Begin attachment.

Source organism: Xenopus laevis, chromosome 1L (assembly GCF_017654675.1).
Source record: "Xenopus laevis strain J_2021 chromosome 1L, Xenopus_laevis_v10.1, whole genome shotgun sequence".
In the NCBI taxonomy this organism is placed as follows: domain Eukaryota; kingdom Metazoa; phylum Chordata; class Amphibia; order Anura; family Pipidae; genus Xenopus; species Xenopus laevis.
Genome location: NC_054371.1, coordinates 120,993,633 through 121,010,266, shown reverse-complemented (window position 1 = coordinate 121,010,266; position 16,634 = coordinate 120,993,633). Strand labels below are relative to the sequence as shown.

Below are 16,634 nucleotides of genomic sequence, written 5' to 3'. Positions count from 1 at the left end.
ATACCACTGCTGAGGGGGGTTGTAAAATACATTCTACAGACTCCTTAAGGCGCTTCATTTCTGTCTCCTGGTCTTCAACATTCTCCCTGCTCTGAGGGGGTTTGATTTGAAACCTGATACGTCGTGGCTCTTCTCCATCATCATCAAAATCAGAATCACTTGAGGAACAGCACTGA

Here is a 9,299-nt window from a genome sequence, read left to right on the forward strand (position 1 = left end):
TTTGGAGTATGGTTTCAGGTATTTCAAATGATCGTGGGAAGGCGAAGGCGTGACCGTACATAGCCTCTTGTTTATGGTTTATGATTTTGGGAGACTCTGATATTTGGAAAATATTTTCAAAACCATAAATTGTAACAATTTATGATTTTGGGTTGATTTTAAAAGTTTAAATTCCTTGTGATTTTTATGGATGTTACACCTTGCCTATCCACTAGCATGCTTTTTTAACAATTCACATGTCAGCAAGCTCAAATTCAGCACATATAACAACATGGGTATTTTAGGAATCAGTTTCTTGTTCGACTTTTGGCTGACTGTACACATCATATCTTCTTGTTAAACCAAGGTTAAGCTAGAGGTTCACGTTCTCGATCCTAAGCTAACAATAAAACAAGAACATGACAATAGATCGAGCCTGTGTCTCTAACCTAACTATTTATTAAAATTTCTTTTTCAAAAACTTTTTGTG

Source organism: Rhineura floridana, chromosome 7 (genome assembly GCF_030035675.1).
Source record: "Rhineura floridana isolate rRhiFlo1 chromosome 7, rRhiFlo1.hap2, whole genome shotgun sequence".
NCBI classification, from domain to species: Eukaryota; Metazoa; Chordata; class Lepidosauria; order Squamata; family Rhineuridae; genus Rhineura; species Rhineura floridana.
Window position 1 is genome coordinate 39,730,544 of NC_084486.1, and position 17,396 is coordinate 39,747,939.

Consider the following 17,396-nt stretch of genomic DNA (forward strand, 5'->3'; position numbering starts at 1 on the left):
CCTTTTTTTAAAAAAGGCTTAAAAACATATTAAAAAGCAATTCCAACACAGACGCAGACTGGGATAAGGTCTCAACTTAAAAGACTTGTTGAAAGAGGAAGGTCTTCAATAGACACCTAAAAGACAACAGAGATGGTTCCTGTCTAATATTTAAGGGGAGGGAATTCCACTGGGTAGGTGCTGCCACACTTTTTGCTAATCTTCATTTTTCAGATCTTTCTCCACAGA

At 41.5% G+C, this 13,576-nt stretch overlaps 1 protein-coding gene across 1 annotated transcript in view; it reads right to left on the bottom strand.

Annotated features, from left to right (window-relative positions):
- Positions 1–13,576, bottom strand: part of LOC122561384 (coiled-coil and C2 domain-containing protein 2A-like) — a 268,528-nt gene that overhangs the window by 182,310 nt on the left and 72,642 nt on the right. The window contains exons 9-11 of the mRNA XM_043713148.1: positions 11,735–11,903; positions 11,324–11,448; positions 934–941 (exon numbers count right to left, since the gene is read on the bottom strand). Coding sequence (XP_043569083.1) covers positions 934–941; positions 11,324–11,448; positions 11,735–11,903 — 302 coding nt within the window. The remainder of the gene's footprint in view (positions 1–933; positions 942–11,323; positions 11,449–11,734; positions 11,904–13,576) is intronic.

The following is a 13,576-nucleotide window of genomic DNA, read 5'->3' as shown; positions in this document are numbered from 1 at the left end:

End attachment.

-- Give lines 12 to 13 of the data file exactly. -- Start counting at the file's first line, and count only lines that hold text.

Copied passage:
Window position 1 is genome coordinate 39,730,544 of NC_084486.1, and position 17,396 is coordinate 39,747,939.

Consider the following 17,396-nt stretch of genomic DNA (forward strand, 5'->3'; position numbering starts at 1 on the left):